Wednesday, March 16, 2016

the last book I ever read (Dan Ephron's Killing a King, excerpt four)

from Killing a King: The Assassination of Yitzhak Rabin and the Remaking of Israel by Dan Ephron:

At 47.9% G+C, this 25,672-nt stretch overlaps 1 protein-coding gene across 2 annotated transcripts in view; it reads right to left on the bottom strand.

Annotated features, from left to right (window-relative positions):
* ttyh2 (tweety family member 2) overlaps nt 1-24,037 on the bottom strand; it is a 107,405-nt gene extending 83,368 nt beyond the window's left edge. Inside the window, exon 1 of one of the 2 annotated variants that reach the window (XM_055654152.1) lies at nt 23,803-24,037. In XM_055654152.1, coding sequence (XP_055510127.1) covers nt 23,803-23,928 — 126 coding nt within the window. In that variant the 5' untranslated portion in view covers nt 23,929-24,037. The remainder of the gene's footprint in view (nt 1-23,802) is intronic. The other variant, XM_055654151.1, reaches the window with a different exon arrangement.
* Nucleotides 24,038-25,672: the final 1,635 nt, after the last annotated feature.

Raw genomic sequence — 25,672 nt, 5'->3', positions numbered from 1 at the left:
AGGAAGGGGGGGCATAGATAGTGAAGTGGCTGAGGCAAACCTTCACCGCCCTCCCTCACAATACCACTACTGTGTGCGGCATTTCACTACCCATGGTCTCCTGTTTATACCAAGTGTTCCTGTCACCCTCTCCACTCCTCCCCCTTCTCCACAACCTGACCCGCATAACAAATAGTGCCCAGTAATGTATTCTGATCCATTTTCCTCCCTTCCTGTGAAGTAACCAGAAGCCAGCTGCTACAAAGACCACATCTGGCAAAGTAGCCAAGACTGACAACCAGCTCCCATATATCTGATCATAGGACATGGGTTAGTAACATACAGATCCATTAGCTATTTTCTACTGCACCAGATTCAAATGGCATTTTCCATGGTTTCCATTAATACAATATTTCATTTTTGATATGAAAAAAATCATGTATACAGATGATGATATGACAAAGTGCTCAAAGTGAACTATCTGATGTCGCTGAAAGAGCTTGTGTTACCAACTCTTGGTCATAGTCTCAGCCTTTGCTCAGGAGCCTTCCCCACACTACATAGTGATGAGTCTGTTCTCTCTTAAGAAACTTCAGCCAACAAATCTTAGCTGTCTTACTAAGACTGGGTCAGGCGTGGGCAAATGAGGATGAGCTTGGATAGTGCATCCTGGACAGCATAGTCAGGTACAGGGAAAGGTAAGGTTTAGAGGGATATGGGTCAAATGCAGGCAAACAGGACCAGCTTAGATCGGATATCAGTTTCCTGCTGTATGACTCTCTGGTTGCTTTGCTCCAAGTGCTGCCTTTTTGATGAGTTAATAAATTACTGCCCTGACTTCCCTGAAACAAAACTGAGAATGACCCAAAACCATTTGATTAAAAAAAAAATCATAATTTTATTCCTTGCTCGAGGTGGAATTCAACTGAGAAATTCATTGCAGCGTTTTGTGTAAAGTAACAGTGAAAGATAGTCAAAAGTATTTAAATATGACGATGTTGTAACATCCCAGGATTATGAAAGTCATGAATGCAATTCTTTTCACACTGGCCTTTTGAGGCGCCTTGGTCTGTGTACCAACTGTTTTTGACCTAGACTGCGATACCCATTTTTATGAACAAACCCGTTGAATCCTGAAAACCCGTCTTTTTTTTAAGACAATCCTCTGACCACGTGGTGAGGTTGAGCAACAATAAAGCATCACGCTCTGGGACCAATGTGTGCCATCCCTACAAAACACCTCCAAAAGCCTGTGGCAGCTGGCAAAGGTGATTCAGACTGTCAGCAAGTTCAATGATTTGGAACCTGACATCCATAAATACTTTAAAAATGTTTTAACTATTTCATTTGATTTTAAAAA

Nothing divided Israelis more sharply than the settlement enterprise. To supporters, the settlers were rekindling that old Zionist spirit, bolstering Israeli security by putting themselves on the front lines, and bearing the brunt of Palestinian violence. To detractors, their very presence in the West Bank and Gaza amounted to a provocation. It violated international law and gradually foreclosed on the possibility of peace between Israel and the Palestinians. The religious among the settlers, including Shirion, added a messianic element to the enterprise. For them, the incredible conquest of 1967 could only have been the work of God and a sign that the messiah—the great Jewish leader who would redeem the world from war and suffering and rebuild the ancient Jewish Temple—would soon appear. Settling Judea and Samaria, the heart of biblical Israel, was a way to hasten the coming of the messiah.

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